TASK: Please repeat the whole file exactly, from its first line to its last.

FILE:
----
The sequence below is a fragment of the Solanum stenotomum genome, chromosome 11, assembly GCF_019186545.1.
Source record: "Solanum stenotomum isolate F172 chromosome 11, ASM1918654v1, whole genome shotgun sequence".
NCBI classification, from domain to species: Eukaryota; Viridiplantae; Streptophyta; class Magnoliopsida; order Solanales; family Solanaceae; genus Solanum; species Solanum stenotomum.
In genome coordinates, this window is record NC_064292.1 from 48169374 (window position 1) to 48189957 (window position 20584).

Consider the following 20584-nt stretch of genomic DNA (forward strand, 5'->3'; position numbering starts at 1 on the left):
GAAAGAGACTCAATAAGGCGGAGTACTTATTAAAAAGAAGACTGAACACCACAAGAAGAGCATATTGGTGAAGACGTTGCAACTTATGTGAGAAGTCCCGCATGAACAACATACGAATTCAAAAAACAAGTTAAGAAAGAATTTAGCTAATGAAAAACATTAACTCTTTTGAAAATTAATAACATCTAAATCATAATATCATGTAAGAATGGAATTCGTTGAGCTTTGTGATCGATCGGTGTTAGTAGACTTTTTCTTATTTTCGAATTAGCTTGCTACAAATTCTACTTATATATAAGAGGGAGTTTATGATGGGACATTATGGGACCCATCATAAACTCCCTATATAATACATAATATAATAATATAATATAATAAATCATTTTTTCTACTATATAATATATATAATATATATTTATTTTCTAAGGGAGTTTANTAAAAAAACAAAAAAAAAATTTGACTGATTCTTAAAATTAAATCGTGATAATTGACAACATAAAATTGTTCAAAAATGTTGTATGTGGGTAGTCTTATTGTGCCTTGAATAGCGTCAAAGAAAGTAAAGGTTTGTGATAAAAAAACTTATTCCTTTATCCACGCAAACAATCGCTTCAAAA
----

The sequence below is a fragment of the Solanum stenotomum genome, chromosome 11, assembly GCF_019186545.1.
Source record: "Solanum stenotomum isolate F172 chromosome 11, ASM1918654v1, whole genome shotgun sequence".
NCBI classification, from domain to species: Eukaryota; Viridiplantae; Streptophyta; class Magnoliopsida; order Solanales; family Solanaceae; genus Solanum; species Solanum stenotomum.
In genome coordinates, this window is record NC_064292.1 from 48169374 (window position 1) to 48189957 (window position 20584).

Consider the following 20584-nt stretch of genomic DNA (forward strand, 5'->3'; position numbering starts at 1 on the left):
GAAAGAGACTCAATAAGGCGGAGTACTTATTAAAAAGAAGACTGAACACCACAAGAAGAGCATATTGGTGAAGACGTTGCAACTTATGTGAGAAGTCCCGCATGAACAACATACGAATTCAAAAAACAAGTTAAGAAAGAATTTAGCTAATGAAAAACATTAACTCTTTTGAAAATTAATAACATCTAAATCATAATATCATGTAAGAATGGAATTCGTTGAGCTTTGTGATCGATCGGTGTTAGTAGACTTTTTCTTATTTTCGAATTAGCTTGCTACAAATTCTACTTATATATAAGAGGGAGTTTATGATGGGACATTATGGGACCCATCATAAACTCCCTATATAATACATAATATAATAATATAATATAATAAATCATTTTTTCTACTATATAATATATATAATATATATTTATTTTCTAAGGGAGTTTANTAAAAAAACAAAAAAAAAATTTGACTGATTCTTAAAATTAAATCGTGATAATTGACAACATAAAATTGTTCAAAAATGTTGTATGTGGGTAGTCTTATTGTGCCTTGAATAGCGTCAAAGAAAGTAAAGGTTTGTGATAAAAAAACTTATTCCTTTATCCACGCAAACAATCGCTTCAAAA